Benefits of Pumpkin

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This lovely guest post is from the amazing Board Certified Holistic Health Practitioner and Food Toxin Expert; Leann Forst. She is the creator and author of ‘Groovy Beets’ which is an inspirational health blog with tons of nutritional information and healthy recipes. Check her out! 🙂 And since October just ended I thought we could all use one more month of pumpkins. Read below to find out all the great benefits:

6 Reasons Why You Should Eat Pumpkin
Pumpkin pie, pumpkin bread, pumpkin cupcakes…the number of yummy recipes you can make with pumpkin is endless! And for good reason, because adults and kids alike LOVE pumpkin. It’s so sweet, creamy and delicious and fills the room with an irresistible aroma when baked. As if this isn’t enough reason to eat more pumpkin, then here are 6 more that you may not be aware of:
Cancer Prevention – like their orange cousins the sweet potato, the carrot and the butternut squash, pumpkins are loaded with the antioxidant beta-carotene, which is linked to cancer prevention, according to the National Cancer Institute.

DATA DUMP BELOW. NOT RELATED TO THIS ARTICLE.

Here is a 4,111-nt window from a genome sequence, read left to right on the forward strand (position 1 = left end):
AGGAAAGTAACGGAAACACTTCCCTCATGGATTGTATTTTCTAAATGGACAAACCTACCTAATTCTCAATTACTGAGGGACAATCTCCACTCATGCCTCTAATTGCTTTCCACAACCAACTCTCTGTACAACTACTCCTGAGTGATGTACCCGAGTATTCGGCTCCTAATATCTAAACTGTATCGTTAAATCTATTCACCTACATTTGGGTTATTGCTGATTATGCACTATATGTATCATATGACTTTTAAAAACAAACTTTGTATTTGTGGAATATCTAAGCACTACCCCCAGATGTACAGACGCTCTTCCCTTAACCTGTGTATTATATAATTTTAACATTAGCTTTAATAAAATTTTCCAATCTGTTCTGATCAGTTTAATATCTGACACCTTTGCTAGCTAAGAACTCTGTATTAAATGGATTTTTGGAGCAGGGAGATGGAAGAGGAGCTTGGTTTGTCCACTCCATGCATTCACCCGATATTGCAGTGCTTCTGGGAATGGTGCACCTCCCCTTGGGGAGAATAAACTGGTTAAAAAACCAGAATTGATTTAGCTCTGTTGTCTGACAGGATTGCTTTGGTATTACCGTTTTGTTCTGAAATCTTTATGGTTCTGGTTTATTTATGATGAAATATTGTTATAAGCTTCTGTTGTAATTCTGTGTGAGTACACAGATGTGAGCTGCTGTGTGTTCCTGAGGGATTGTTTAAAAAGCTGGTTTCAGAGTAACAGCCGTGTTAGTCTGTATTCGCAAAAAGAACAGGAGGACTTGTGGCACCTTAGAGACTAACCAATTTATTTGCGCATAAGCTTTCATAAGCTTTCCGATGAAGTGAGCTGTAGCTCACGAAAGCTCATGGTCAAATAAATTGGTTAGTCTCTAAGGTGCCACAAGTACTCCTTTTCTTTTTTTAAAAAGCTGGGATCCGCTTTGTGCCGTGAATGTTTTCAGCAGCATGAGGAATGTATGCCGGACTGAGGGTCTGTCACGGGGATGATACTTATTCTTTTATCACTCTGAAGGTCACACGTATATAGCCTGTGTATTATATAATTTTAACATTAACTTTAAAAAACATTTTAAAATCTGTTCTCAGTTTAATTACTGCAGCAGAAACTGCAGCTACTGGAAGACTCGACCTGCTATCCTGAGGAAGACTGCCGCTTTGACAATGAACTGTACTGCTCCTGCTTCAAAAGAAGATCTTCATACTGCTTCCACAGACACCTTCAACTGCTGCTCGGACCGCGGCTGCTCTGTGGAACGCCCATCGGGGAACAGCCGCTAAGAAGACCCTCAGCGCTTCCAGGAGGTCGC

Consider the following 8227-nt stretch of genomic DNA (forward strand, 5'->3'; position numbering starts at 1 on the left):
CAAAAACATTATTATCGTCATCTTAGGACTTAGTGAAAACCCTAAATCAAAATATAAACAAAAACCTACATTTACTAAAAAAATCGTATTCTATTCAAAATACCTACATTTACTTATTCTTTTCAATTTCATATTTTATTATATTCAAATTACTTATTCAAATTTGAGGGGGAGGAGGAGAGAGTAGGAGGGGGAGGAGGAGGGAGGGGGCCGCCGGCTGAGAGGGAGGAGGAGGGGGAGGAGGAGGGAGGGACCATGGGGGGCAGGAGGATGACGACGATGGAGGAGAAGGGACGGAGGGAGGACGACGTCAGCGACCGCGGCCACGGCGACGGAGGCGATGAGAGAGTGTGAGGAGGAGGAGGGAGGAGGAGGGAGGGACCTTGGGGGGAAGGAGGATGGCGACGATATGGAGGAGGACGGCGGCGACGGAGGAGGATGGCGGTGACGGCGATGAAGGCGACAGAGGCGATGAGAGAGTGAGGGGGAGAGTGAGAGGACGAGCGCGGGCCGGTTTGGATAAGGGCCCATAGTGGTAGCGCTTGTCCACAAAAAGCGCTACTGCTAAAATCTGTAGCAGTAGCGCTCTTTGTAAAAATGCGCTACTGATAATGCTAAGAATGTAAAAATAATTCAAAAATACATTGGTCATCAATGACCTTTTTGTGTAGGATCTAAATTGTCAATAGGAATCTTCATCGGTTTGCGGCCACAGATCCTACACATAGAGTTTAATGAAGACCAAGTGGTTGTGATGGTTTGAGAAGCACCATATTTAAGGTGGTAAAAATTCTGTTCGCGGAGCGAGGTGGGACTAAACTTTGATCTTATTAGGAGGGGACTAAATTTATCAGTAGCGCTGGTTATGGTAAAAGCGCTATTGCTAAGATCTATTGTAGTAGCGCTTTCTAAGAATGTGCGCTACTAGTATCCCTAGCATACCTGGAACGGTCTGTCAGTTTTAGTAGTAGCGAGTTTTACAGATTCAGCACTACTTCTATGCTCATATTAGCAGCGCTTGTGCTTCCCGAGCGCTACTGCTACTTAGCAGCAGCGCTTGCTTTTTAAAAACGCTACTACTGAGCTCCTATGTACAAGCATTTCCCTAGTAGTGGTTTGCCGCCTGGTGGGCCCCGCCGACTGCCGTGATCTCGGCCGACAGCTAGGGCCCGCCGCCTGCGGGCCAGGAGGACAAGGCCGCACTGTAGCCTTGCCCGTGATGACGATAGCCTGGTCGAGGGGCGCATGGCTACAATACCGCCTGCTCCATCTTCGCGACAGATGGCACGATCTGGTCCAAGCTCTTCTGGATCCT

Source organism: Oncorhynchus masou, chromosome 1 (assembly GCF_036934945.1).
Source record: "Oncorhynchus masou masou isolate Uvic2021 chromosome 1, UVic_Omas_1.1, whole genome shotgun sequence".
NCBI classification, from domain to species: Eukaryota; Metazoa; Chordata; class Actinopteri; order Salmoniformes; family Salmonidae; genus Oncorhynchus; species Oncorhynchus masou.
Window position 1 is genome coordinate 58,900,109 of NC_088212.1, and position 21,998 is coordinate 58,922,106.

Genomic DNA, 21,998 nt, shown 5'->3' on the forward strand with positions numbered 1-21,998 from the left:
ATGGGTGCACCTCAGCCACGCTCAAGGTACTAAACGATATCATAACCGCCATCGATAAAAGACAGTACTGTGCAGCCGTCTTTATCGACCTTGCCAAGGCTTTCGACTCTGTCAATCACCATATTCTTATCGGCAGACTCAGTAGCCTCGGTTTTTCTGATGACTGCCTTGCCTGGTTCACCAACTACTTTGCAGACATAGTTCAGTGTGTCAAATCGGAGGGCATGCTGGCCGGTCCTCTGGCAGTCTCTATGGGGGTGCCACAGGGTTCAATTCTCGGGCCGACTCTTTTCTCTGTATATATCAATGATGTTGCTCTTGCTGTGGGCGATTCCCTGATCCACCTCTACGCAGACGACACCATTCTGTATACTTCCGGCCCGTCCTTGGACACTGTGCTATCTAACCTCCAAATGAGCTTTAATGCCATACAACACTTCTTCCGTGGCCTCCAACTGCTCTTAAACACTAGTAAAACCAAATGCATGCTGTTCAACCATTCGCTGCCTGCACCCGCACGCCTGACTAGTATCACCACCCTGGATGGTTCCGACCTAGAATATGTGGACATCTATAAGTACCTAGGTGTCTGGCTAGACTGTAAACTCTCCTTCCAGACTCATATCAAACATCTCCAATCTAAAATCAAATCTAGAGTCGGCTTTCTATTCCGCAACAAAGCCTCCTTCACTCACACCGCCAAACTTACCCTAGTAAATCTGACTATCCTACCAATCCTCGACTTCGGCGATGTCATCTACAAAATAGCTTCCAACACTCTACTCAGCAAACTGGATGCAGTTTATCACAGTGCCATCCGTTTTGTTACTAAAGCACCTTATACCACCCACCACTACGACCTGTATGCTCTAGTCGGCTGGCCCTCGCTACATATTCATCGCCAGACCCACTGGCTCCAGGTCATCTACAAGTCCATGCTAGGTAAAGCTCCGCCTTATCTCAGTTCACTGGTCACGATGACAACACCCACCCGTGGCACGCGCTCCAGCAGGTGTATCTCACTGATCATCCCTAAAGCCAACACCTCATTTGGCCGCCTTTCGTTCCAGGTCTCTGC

Fiber to Fill You Up – Most people should consume between 20 and 35 grams of fiber each day, according to the Harvard School of Public Health, but many people don’t get more than 15 grams. Fiber helps you digest your food efficiently, which helps your body absorb the nutrients from your food. One cup of pumpkin puree provides you with 7.1 grams of dietary fiber.

Digestion Support – Pumpkin puree contains about 10 percent of your daily requirement for potassium as well. You need adequate amounts of potassium to support healthy digestion.

Weight Loss – Pumpkin is a very low calorie vegetable and contains only 80 calories and one gram of fat. This makes it great for people watching their waist line.

Better Vision – A cup of cubed pumpkin contains almost twice the recommended daily intake of vitamin A, which promotes good vision, according to the National Institutes of Health.

Heart Health – Pumpkin seed oil is full of phytoestrogens, which is beneficial for preventing hypertension. When researchers fed rats a diet supplement with the oil, they found that it helped lower both systolic and diastolic blood pressure in just 12 weeks.

Don’t think you have to go grow and carve your own to get to the good stuff on the inside. But you do have to be selective on which packaged pumpkin you purchase (say that 3 times fast☺). Choose plain canned pumpkin since a cup of canned pumpkin puree with salt can contain over 500 milligrams of sodium!
Be aware that pure canned pumpkin is different than canned pumpkin pie mix, which is a less healthy product because of its high sugar content. A cup of canned pumpkin pie mix contains 71 grams carbohydrates, with many of them from added sugars, while a cup of pure canned pumpkin has 20 grams of total carbohydrates and no added sugars. Each cup of canned pumpkin pie mix contains 281 calories on average.

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Leann Forst, MBA, CHHP
Board Certified Holistic Health Coach
www.groovybeets.com